Symbols of Female Empowerment

“You’ve come a long way, baby.”

That became synonymous with the women’s movement of the 1960s. The origin was a cigarette ad campaign for Virgin Slims. Ads showed a slender, attractive woman in pants holding a more feminine cigarette – a symbol of women’s empowerment.

Growing up, I was a bit of a tomboy. I loved hanging out with my dad and brothers watching them tinker with bikes and cars.

I was never the tinkerer; I was the assistant handing the necessary tools for the task at hand. It was OK for me to like these things, but not OK for me to do these things, and honestly, I was OK with that. I didn’t know any better.

I didn’t participate much in sports. I was a chubby kid and lacked the confidence that I could run fast enough or was coordinated enough, but at the time, I was OK with that.

“You’ve come a long way, baby.”

I didn’t want to be portrayed as a tomboy or too masculine.

When we raised our kids, times had changed. We encouraged our daughter to play sports, and she did. She loved soccer and worked hard at getting better, and it helped her build her confidence and grow bonds and strong friendships.

In my 20s, I started to be physically active to ward off the extra weight that had been my constant companion all my life. I found that exerting myself to the point of exhaustion was exhilarating! I was hooked.

I felt confident and competent and marveled at the things my body was capable of and the new shape it was taking.

Most of us watched or at least saw replays of the U.S. Women’s Soccer team winning the World Cup.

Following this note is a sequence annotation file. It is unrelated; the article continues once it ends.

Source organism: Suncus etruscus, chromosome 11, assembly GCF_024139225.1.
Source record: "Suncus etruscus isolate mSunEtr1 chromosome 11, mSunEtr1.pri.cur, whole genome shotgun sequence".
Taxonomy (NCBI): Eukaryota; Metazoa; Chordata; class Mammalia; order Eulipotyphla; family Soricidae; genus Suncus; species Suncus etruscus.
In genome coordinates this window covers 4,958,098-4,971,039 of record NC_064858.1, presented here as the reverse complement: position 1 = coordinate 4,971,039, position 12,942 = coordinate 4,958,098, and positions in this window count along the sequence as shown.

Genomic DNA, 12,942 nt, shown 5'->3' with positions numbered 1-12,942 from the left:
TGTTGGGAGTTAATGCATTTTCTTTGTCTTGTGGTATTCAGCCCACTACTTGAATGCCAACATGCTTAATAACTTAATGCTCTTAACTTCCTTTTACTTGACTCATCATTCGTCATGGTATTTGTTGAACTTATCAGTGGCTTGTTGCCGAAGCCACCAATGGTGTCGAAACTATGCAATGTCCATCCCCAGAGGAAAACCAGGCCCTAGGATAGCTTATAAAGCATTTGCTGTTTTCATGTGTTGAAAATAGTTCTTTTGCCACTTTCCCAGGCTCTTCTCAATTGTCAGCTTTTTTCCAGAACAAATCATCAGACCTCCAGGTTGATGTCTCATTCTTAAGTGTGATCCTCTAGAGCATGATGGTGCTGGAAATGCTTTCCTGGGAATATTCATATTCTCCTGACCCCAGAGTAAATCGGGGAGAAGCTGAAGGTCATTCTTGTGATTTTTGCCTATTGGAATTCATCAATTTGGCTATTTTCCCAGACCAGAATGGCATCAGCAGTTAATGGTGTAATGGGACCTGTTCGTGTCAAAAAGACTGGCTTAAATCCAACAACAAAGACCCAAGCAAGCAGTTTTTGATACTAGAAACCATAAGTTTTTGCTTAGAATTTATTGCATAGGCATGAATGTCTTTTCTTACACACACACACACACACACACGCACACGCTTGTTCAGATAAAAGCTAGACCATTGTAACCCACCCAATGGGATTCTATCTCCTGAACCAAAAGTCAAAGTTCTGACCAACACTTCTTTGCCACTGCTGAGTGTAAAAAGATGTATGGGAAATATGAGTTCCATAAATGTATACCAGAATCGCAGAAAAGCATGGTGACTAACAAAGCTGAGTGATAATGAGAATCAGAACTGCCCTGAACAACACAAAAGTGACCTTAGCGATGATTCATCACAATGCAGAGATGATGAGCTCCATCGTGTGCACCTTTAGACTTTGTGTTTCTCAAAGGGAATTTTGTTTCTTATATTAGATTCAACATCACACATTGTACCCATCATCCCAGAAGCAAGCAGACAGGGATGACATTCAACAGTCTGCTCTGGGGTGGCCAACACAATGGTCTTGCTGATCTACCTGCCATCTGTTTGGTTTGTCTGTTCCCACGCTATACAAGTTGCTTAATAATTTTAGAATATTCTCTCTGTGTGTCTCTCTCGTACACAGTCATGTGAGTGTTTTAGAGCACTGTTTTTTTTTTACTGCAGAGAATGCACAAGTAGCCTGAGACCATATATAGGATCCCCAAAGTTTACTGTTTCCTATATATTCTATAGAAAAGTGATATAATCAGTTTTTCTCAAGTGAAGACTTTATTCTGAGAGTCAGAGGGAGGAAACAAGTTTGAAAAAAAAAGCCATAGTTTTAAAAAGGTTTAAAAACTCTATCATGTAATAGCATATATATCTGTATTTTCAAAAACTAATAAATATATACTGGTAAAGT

We have televisions at the office, so many coworkers and I stopped working and watched the final minutes of that game.

I felt such pride and exuberance. I was emotional to the point of embarrassment in front of my office mates.

Reflecting on those intense feelings, it wasn’t just about patriotism; it was about empowerment. These young ladies had done something so awesome, and the whole world was celebrating with them.

We have come a long way, but there’s still plenty of turf to tackle.

In this issue, we are so pleased to present a special section in tribute to the female athletes at Highland Park High.

We couldn’t be more grateful to Comerica Bank for sponsoring this section.

Patricia Martin

Whether she’s serving the community or writing about it, Pat Martin is passionate about building lasting relationships and helping others see their full potential. Working for D Magazine and People Newspapers for 25 years Martin has seen a lot of change in our neighborhoods. The generosity and compassion of our community gives her motivation to lead the team in our mission to provide quality trusted news content relevant to the people of Park Cities and Preston Hollow. Feel free to contact Pat at [email protected]. For the latest news, click here to sign up for our newsletter.

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